Southern Whiskey, Scottish Brogue

In the Virginia foothills, Old World and New unite in a bottle of single malt

Photo: Johnny Autry

I was very naive as to what the business entailed,” Gareth Moore says. “When I first went to the distillery, I was like, ‘Um, where’s the on button?’” 

Moore is the CEO of Virginia Distillery Co., which makes American single-malt whiskey in the foothills of west-central Virginia. The business was the dream of his father, George, an Irish immigrant who had a passion for Scotch. After selling his information technology business in 2011, the elder Moore set about pursuing a singular goal: to make a whiskey that could join a flight of top-notch Scotches without embarrassment. “Dad’s vision was to take traditions from the Old World and make them better,” Gareth says. George laid the groundwork to import a circa-1920 Boby roller mill from England to the distillery’s Lovingston, Virginia, headquarters, ordered massive copper pot stills from a noted British manufacturer, and persuaded Harry Cockburn, the retired manager of Bowmore Distillery on Islay, to fly over from Scotland’s Inner Hebrides to help design the new distillery. (“He was very bad at retiring,” Gareth notes.)

Gareth became CEO through abrupt and unforeseen circumstances. In 2013, shortly before the distillery was finished, George died of a heart attack at age sixty-two. Gareth, who was thirty and had embarked on a career in finance, took a detour to fulfill his father’s dream, first taking on the job of finishing the distillery’s construction, then beginning the long process of figuring out how to make whiskey.

Moore isn’t the first in the South to dabble in whiskey made from malted barley. Copper Fox Distillery in Sperryville, Virginia, and Balcones Distilling in Waco, Texas, have brought some refined single malts to the market, and Tennessee’s Chattanooga Whiskey has lately been touting its high-malt bourbon, made chiefly of corn but blended with malt whiskey.

Among Moore’s early discoveries: Virginia is not Scotland. Never mind that local accents were more holler than glen. A more pressing concern was the thick, hot, hazy summers, which cause whiskey to age differently than in Scotland. Following his father’s playbook, Moore recruited another expert, Jim Swan, a founding member of what is now called the Scotch Whisky Research Institute in Edinburgh. Swan, who died in 2017, had helped launch a distillery in Taiwan, where he solved similar quandaries involving climate.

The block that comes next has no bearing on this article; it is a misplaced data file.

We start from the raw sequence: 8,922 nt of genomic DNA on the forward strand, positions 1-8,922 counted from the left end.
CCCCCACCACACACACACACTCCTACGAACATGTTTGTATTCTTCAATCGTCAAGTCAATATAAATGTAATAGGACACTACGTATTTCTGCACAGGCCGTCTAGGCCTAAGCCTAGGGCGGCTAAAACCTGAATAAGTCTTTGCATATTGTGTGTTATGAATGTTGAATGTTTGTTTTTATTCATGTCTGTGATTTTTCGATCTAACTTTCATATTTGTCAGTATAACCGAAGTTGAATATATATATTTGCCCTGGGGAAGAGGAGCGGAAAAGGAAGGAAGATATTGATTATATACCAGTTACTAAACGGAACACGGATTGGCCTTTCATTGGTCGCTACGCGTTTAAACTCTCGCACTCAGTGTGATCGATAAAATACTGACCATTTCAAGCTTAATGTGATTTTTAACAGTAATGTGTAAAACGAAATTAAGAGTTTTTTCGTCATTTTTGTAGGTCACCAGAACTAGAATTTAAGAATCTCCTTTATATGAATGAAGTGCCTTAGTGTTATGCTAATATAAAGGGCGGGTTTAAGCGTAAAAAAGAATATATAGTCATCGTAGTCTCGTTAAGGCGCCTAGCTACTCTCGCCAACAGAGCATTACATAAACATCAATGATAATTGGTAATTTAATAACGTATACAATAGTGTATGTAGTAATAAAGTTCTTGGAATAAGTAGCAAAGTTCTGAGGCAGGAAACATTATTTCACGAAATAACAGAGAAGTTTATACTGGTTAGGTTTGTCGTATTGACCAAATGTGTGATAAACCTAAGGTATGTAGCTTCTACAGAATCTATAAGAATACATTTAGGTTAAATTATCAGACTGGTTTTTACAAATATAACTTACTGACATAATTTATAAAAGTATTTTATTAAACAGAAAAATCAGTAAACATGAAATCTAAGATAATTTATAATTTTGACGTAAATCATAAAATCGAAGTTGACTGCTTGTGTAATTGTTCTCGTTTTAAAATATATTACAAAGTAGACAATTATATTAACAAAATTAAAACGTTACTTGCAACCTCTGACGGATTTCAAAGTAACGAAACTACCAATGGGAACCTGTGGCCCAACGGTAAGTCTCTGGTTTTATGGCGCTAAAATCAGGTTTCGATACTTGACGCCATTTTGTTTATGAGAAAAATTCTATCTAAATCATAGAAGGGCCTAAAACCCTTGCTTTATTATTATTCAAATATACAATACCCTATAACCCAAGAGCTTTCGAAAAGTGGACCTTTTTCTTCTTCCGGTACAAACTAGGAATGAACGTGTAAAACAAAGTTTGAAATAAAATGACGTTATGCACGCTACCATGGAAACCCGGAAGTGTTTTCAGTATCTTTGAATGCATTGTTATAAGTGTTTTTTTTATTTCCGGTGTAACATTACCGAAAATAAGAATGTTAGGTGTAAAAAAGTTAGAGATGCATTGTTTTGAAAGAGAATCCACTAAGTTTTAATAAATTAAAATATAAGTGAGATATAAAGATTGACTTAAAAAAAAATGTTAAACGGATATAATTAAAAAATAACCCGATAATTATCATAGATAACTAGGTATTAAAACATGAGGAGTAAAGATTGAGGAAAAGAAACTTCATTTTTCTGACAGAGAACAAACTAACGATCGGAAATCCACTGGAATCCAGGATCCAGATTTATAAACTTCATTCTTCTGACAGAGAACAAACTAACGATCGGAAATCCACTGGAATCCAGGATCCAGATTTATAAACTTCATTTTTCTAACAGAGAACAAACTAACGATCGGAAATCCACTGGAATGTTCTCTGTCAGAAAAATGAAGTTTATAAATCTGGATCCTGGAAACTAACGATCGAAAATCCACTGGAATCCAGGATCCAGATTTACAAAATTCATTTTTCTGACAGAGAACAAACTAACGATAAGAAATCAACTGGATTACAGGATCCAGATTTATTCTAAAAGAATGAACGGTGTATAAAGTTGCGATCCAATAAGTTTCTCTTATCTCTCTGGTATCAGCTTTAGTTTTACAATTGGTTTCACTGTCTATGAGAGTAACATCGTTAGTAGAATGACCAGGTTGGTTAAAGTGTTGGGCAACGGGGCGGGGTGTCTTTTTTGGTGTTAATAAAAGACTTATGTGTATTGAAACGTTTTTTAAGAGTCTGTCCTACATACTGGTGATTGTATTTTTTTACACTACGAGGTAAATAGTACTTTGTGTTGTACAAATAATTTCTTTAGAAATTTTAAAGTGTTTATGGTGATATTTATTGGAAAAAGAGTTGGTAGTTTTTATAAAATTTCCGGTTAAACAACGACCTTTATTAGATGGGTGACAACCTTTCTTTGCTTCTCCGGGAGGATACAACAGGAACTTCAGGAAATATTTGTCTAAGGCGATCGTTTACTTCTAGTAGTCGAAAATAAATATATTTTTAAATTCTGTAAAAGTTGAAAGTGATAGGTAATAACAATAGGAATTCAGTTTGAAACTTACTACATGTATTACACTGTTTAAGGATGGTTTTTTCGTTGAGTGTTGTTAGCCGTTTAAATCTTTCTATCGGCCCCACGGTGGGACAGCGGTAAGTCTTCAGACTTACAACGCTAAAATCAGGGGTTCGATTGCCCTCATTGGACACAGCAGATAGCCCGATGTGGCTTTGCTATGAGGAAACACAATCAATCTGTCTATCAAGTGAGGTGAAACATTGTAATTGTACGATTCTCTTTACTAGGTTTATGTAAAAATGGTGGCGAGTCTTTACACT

Heat speeds maturation in a cask and can result in unfamiliar (and sometimes undesirable) flavors. So accommodation had to be made. “We can’t change our climate to match our distillate,” Moore says, “but we are making an effort to change our distillate so it’s going to age properly here.” Among the departures from their Scottish cousins: using a different yeast for fermentation, and making “tighter cuts”—distiller talk for when they pull the spirit off the still. Moore and his team also learned about working with the Southern heat by initially importing distillate from Scotland, then blending it with their own product before putting it up in the warehouses, furthering their education in the art of barrel aging.

This spring, Virginia Distillery Co. will roll out its first single malt made entirely at the Lovingston property, called Courage & Conviction. It was named after a favorite saying of George Moore’s: “Have the courage of your convictions.”

And that seems worth toasting.  


  • Bobby Burns

    • 2 oz. Virginia Distillery Co. Courage & Conviction

    • 1 oz. sweet vermouth

    • ¼ tsp. Bénédictine

    • Twist of lemon, for garnish


  1. Winter is the time to celebrate the birthday of Robert Burns, Scotland’s plowman poet, born January 25, 1759. A classic cocktail said to be named in his honor is recommended. Such a cocktail made with an American single malt? Think of it as more homage than heresy.

  2. Stir all ingredients over ice until chilled, then strain and serve in a coupe or a martini glass with a twist of lemon.